Medical staff members burn clothes belonging to patients suffering from Ebola, at a clinic run by the international medical NGO Doctors Without Borders, September 27, 2014 in Monrovia
Monrovia (AFP) - Liberia announced the return of Ebola on Tuesday following the death of a 17-year-old boy, dealing a worrying blow to the country's recovery three months after its last known case.
Health minister Bernice Dahn told a news conference the boy got ill while travelling on the Roberts International Airport Highway and died at a village near the hub, about an hour's drive southeast of Monrovia.
"The burial team was called out to the place where he died and conducted the swabbing of the body prior to safe burial. The sample was sent out for Ebola testing," she told reporters in the capital.
She said it was "likely that we will find additional cases" following the test coming back positive, adding however that no one else was yet showing symptoms.
The case comes with the country still reeling from a nightmarish outbreak which wrecked its health service and economy and left thousands dead, just as it was recovering from more than a decade of civil war.
Liberia had diagnosed its last victim, the wife of a cured patient, on March 20 -- its only case in more than a month -- and the country was finally declared Ebola-free six weeks after the woman's March 28 burial.
The government said experts had traced and quarantined anyone who may have had contact with the latest victim, without giving numbers.
Liberia's neighbours Guinea and Sierra Leone are both battling the outbreak, which has killed more than 11,200 people, but the coastal Margibi County where the teenager died is much nearer Monrovia than either border.
"We don't have any information that this boy went to Guinea or Sierra Leone. He is a Liberian, he is neither a Guinean nor a Sierra Leonean," deputy health minister Tolbert Nyensuah told the news conference.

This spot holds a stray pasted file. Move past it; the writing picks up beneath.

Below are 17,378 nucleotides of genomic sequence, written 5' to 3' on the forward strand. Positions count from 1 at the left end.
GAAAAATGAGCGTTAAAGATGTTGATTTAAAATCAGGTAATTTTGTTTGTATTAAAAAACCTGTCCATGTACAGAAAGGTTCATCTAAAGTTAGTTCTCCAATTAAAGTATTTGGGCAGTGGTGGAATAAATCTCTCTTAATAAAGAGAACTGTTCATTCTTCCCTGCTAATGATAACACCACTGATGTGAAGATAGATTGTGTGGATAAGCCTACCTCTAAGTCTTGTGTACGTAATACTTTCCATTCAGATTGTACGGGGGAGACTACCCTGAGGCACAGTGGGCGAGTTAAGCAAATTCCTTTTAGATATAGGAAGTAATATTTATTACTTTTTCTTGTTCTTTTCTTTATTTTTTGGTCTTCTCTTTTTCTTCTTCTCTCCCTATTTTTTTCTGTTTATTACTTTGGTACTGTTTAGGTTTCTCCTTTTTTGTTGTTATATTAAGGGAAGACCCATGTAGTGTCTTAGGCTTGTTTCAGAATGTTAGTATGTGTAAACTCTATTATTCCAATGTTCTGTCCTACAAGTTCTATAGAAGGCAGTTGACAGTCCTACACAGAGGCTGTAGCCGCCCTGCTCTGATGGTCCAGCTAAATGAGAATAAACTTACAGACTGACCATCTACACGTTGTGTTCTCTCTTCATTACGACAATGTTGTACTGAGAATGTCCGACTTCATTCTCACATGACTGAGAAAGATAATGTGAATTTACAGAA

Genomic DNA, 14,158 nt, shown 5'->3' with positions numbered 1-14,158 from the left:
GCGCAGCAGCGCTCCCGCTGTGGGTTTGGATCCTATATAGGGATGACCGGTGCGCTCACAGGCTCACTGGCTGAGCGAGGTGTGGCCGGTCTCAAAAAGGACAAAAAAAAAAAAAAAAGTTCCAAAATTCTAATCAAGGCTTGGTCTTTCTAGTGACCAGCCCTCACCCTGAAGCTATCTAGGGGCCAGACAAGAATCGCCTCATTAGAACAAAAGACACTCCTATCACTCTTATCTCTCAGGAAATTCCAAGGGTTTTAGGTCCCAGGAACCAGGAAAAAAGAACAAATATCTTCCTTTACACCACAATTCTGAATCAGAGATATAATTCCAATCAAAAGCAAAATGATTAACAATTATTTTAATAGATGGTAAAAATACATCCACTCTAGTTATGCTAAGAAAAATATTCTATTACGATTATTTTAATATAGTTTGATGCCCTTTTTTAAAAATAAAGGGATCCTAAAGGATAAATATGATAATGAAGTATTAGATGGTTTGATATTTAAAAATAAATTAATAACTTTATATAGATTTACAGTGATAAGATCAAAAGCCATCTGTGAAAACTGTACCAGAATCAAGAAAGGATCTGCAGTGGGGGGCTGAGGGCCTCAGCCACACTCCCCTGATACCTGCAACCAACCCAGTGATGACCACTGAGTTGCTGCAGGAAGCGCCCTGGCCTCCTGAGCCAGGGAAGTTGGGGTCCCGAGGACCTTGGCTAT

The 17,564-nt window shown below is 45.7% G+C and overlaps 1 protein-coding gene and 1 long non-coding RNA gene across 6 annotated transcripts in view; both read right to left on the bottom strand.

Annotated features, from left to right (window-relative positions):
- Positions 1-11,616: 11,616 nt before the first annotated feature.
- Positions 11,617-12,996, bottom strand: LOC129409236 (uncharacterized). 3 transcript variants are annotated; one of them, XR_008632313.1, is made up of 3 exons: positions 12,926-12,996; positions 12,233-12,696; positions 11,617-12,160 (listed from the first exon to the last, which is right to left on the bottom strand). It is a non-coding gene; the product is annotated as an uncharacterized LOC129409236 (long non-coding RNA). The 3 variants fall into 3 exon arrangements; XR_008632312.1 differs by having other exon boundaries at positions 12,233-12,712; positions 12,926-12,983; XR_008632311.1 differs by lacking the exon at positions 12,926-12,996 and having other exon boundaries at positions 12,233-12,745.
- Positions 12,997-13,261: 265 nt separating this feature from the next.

"Only the investigation will tell us if, yes or no, he has been to Guinea or Sierra Leone. Closing the border with Guinea or Sierra Leone is not an option right now."
The death follows equally disappointing news from Sierra Leone, which reported last week that the capital Freetown has suffered a fresh outbreak of Ebola, three weeks after its last case.
- 'Gut-wrenching' -
Local media reported that the victim had fallen ill on June 21 and died three days later, although this was not immediately confirmed by the government.
Ebola is spread via the bodily fluids of people showing symptoms such as high fever, vomiting and diarrhoea -- or the recently deceased.
Queensland-based virologist and blogger Ian Mackay described a number of possible sources of the "gut-wrenching, but not wholly unexpected" infection on his "Virology Down Under" blog.
He said that if the boy had not imported the virus, this could indicate a new infection of a separate variant of Ebola from an animal or "sexual or other less common transmission" from someone who had been cured.
A third option, he added, was that "there may still be clusters of (Ebola) within Liberia that have been smouldering on without the knowledge of any authorities".
The epidemic killed more than 4,800 Liberians before the World Health Organization declared the outbreak over in Liberia on May 9.
The agency warned at the time that because the Ebola outbreaks were continuing in neighbouring Guinea and Sierra Leone, the risk remained high that infected people could re-enter the country.
- Shocking scenes -
Sierra Leone and Guinea had been seeing numbers of new cases drop dramatically but the decline has halted and the countries have been recording around 20 to 27 new cases a week since the beginning of May.
During the months of peak transmission from August to November last year Liberia was the setting for some of the most shocking scenes from the west African outbreak, by far the worst in history.
At the height of the crisis in late September Liberia was suffering more than 300 new cases a week, with uncollected and highly infectious bodies piling up in the streets of Monrovia, a sprawling, chaotic city at the best of times.
The health system -- embryonic before the crisis, with some 50 doctors and 1,000 nurses for 4.3 million people -- was devastated, losing 192 health workers out of 378 infected.
Schools remained shut after the summer holidays, unemployment soared as the formal and black-market economies collapsed and clinics closed as staff died and non-emergency healthcare ground to a halt.
News of the re-emergence of the virus comes just a day after Liberia announced that President Ellen Johnson Sirleaf had been congratulated by UN chief Ban Ki-moon for ridding the country of Ebola.